One way of evaluating this would be to say that five students were involved in creating 10 minutes worth of resources, but actually all students in the year were involved and were impacted, and students took roles including being consulted, collaborating with staff, working in partnership and taking control of some aspects of the project, and in inspiring, planning, rolling out, evaluating and disseminating it. This Planning and Evaluation Grid Exemplar gives you some idea of what that project could look like if captured in this way.

Meet a Curriculum Adviser: The Digital-Wellbeing Project

photo of smart phone with social media apps

Written by Josephine Hart.

For this project I worked in partnership with David Harley, senior lecturer in applied social sciences and author of Cyberpsychology as Everyday Digital Experience across the Lifespan. We both felt that of the possible topics, we would be best suited to try and integrate topics of digital-wellbeing into the curriculum.

In our first meeting, we picked apart what was meant by “digital-wellbeing” and what issues might specifically affect the staff and students of Brighton university. We came up with four distinct areas:

â—Ź Cyberbullying.
â—Ź Digital Inclusion.
â—Ź Problematic Use.
â—Ź Engagement with Technology in a Social Learning Context.

In our next meeting, we delved a little deeper into each each of the above issues, and discussed the most effective way of disseminating this information. We identified that both staff and students would benefit from this information, and that we should focus our efforts within the school of applied social science as we felt we would have the most opportunity for impact here.

As the field of digital-wellbeing is still relatively new, we decided that conducting a small research project would be useful in our understanding of how digital technologies impact people within the university. With the support of David I designed a between groups experiment examining the effects of smartphone usage and presence within a social learning context. This research gained tier one ethical approval from the Cross-School Research Ethics Committees (CRECs) and the External REC Review Panel (ERRP). Sixty participants were recruited for this study from the school of applied social sciences and humanities respectively. The findings from this study were that people felt more socially connected when their smartphones were put away. This was an interesting finding as it furthers the debate on whether or not smartphones should be restricted in certain places or during certain activities. From a digital-wellbeing point of view it is certainly worth considering the social and psychological impact of being in a phone present or phone free environment.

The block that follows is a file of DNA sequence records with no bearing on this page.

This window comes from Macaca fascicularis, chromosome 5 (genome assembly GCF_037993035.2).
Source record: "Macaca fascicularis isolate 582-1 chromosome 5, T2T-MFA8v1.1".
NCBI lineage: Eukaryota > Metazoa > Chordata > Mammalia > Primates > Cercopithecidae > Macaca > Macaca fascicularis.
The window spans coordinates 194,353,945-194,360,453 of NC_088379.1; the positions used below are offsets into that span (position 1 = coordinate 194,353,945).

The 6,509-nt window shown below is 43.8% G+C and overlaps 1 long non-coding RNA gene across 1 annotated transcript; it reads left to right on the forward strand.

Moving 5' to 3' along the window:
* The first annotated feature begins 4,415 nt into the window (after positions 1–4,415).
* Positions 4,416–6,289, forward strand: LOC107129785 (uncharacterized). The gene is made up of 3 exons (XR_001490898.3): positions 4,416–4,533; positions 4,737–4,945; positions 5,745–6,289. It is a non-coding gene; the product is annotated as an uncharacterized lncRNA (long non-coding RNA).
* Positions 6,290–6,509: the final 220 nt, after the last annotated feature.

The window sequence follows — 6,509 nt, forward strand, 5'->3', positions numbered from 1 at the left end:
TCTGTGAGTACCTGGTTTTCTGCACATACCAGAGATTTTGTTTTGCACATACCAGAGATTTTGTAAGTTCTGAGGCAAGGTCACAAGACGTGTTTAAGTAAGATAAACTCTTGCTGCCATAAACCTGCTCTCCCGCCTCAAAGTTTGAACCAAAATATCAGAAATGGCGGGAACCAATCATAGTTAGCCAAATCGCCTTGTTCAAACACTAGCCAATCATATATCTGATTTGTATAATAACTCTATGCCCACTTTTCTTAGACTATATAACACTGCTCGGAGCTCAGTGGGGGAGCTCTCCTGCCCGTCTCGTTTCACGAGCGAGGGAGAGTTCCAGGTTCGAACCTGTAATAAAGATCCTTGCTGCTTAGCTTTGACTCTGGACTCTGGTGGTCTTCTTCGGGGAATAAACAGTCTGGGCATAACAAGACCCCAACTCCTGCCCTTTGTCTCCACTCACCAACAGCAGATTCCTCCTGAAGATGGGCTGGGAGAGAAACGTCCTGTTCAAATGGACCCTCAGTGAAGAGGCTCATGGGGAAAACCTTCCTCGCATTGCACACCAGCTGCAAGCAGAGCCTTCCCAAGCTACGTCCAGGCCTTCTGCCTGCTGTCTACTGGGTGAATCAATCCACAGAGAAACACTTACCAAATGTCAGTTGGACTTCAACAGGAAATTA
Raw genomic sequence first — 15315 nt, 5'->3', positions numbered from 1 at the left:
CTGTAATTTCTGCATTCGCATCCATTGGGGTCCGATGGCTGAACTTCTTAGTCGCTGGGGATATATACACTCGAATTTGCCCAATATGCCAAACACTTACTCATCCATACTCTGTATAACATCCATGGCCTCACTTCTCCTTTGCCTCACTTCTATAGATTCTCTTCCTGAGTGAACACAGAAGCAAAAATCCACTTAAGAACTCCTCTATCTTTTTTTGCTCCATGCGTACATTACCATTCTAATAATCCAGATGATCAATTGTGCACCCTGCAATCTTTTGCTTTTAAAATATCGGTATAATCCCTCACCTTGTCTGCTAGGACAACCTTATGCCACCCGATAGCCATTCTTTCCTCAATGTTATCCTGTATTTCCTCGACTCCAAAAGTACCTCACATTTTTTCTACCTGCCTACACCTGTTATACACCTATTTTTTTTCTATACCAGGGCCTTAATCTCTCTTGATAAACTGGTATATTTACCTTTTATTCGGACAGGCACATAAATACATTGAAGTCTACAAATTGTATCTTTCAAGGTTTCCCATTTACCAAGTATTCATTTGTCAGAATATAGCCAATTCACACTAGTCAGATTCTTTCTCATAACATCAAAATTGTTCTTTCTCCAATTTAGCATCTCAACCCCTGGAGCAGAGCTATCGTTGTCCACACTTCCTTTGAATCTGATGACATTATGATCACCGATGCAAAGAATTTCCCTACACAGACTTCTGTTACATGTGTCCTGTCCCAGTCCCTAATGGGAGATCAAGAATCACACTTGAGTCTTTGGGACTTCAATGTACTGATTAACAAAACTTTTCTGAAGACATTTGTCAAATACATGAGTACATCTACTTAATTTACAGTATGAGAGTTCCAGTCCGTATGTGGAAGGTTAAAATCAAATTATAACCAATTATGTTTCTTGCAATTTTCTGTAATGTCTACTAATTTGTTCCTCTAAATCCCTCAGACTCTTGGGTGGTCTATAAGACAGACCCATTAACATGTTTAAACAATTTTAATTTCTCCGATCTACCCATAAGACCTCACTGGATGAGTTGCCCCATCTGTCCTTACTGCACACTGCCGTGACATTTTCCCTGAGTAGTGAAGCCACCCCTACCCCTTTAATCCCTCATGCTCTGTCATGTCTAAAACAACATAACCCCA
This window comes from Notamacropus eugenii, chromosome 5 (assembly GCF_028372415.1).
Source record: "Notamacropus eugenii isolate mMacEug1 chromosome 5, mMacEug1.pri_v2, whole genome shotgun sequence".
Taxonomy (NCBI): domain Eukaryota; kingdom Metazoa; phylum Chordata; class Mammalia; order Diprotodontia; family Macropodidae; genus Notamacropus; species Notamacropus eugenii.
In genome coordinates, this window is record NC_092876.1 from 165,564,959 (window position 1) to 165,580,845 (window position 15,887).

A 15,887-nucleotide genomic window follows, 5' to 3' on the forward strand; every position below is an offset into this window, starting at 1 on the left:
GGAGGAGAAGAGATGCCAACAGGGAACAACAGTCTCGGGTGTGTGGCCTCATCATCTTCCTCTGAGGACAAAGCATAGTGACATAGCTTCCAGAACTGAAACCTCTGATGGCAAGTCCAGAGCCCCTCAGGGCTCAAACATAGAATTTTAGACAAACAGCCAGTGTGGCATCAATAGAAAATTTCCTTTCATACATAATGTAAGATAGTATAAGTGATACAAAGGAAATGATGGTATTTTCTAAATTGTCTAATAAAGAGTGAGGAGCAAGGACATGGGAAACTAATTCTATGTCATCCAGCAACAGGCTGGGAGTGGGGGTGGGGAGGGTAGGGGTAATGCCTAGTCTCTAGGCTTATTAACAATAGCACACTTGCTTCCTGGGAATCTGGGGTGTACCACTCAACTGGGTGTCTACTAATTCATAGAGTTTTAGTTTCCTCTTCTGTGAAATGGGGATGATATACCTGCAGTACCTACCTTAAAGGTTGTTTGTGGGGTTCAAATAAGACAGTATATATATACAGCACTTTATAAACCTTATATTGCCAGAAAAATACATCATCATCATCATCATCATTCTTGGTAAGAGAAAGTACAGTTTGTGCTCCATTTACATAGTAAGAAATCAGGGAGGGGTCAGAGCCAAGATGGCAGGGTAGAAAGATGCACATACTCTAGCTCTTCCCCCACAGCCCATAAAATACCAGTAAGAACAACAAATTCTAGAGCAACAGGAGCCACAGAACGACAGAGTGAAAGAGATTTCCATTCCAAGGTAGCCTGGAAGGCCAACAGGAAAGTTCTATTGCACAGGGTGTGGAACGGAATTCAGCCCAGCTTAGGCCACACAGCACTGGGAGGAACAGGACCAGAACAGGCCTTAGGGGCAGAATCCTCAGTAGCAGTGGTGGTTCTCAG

Following this experiment I gave a 15-minute presentation on “digital-wellbeing”, specifically focusing on problematic use of smartphones and social media, as well as some positive ways in which we can use technology.

Fig 1. iPhone Screentime App and Android Digital Wellbeing app.

Building on the interest generated by the first presentation, myself and David designed a second presentation and seminar activity on “Digital Kindness”. This was presented to first year psychology students enrolled in the psychology of wellbeing module. Unlike the first presentation “Digital Kindness” was designed to be an interactive experience, in which students used their phones to post comments and answer questions live during the talk.

Fig 2. Student comments: Interactive portion of the “digital kindness” seminar activity.

Overall I found this project extremely enjoyable. David was an invaluable in providing information and encouraging me to push my ideas further than I would have been comfortable otherwise. I found working in partnership with a member of academic staff extremely informative. I was also surprised by how much trust and independence I was allowed, and I really feel this helped me develop my professional skills.

Over the next few weeks, we will be working on transforming the materials we have created into online resources for anyone to use, with the hope that they will provide information on digital well-being as well as an example of what can be achieved in a student/staff partnership.